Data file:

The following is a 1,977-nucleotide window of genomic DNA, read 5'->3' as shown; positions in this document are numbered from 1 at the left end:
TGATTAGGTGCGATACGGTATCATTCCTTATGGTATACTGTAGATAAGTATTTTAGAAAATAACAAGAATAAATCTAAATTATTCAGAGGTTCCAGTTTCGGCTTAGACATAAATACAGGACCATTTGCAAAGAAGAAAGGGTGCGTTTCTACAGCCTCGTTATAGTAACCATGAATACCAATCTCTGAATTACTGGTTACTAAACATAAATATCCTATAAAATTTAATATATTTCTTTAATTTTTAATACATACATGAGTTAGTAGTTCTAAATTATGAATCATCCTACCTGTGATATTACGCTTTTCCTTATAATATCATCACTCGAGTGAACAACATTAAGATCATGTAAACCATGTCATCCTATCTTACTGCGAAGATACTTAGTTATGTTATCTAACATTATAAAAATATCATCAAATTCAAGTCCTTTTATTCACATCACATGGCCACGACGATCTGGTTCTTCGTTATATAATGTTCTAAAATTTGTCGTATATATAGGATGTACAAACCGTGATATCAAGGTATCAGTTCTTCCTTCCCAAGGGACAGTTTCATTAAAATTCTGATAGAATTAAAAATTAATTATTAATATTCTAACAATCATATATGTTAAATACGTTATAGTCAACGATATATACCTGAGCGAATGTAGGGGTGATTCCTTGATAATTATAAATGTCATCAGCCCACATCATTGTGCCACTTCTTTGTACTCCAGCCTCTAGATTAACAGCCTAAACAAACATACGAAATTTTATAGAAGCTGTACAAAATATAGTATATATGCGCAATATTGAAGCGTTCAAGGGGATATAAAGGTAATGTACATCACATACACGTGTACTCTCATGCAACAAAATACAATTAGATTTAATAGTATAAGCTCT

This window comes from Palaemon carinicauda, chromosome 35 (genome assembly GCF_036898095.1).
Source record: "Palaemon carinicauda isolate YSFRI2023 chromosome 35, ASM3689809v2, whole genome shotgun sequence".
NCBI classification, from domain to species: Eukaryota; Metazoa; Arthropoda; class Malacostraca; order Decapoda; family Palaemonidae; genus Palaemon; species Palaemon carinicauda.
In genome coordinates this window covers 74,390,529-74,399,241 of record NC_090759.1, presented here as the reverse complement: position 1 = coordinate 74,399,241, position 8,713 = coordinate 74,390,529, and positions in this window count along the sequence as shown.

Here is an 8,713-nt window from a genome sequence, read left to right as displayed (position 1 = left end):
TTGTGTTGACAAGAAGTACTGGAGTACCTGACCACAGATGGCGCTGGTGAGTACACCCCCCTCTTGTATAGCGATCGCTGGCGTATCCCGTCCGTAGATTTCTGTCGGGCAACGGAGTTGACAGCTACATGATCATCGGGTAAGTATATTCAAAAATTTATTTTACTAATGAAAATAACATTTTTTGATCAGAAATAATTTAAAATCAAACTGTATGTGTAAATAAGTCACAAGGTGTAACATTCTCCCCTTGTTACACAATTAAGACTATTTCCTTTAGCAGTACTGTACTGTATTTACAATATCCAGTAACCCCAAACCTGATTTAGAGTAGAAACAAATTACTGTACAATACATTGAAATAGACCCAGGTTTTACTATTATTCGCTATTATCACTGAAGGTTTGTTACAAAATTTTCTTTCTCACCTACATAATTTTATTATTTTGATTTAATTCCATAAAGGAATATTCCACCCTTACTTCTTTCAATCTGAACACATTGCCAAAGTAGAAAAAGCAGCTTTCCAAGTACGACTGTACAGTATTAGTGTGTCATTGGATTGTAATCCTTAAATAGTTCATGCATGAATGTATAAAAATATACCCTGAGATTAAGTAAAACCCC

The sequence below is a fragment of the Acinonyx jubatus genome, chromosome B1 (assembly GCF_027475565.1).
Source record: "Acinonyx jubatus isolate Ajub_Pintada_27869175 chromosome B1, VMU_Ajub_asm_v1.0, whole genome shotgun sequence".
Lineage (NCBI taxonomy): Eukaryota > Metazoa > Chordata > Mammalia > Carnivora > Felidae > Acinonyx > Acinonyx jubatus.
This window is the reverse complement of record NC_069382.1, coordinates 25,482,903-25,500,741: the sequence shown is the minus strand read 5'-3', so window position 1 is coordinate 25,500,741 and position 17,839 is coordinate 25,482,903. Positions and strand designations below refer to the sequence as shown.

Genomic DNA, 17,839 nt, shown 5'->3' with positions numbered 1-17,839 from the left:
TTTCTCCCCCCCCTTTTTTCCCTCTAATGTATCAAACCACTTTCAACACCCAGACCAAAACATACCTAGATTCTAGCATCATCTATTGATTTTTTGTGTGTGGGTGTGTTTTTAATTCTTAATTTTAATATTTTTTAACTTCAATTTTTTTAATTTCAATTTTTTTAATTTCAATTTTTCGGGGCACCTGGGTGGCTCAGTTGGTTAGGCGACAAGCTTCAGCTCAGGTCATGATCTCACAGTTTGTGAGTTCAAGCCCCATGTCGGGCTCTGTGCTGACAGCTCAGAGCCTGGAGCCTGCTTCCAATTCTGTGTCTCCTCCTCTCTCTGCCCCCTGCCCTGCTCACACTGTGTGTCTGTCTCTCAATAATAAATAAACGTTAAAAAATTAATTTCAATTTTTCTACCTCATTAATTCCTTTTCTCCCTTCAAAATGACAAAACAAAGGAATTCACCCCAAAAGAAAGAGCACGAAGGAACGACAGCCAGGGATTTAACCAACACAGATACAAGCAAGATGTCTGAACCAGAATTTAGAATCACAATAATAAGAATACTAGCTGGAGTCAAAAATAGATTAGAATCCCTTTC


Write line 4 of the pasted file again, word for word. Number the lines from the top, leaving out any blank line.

Source record: "Palaemon carinicauda isolate YSFRI2023 chromosome 35, ASM3689809v2, whole genome shotgun sequence".